10
Gurarie E, Bracis C, Delgado M, Meckley TD, Kojola I, Wagner CM. What is the animal doing? tools for exploring behavioural structure in animal movements. J Anim Ecol. 2016; 85(1):69–84.
 11
Kareiva P, Odell G. Swarms of predators exhibit” preytaxis” if individual predators use arearestricted search. Am Nat. 1987; 130(2):233–70.
 12
Turchin P. Quantitative Analysis of Movement. Sunderland, MA: Sinauer; 1998.
 13
Kays R, Crofoot MC, Jetz W, Wikelski M. Terrestrial animal tracking as an eye on life and planet. Science. 2015; 348(6240):2478.
 14
Rooney SM, Wolfe A, Hayden TJ. Autocorrelated data in telemetry studies: time to independence and the problem of behavioural effects. Mamm Rev. 1998; 28(2):89–98.
 15
De Solla SR, Bonduriansky R, Brooks RJ. Eliminating autocorrelation reduces biological relevance of home range estimates. J Anim Ecol. 1999; 68(2):221–34.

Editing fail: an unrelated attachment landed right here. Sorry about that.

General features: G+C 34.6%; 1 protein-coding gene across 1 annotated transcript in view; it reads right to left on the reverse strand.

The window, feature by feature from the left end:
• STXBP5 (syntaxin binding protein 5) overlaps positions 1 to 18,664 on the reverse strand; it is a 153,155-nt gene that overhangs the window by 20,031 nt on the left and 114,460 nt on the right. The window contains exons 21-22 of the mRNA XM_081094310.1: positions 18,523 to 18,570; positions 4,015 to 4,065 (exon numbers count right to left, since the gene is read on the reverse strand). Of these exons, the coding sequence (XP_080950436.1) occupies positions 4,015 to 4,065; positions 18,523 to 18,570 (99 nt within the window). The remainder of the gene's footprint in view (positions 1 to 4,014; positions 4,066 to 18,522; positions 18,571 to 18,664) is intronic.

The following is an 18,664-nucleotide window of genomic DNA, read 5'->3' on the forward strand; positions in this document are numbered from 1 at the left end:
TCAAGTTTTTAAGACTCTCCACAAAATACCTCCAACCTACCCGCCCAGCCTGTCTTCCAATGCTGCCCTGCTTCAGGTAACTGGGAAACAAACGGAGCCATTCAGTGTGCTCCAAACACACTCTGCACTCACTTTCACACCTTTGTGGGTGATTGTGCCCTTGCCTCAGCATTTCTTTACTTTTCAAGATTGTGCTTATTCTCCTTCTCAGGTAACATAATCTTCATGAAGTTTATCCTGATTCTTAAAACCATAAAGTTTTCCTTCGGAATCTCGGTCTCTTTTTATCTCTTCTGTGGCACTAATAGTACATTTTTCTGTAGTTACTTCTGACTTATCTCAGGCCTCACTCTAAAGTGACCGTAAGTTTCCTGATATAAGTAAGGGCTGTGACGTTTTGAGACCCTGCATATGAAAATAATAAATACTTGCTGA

16
Rowcliffe MJ, Carbone C, Kays R, Kranstauber B, Jansen PA. Bias in estimating animal travel distance: the effect of sampling frequency. Methods Ecol Evol. 2012; 3(4):653–62.
 17
SennhennReulen H, Diedhiou L, Klapproth M, Zinner D. Estimation of baboon daily travel distances by means of point sampling – the magnitude of underestimation. Primate Biol. 2017; 4(2):143–51.
 18
Johnson DS, London JM, Kuhn CE. Bayesian Inference for Animal Space Use and Other Movement Metrics. J Agric Biol Environ Stat. 2011; 16(3):357–70.
 19
Calabrese JM, Fleming CH, Gurarie E. ctmm: an R package for analyzing animal relocation data as a continuoustime stochastic process. Methods Ecol Evol. 2016; 7(9):1124–32.
 20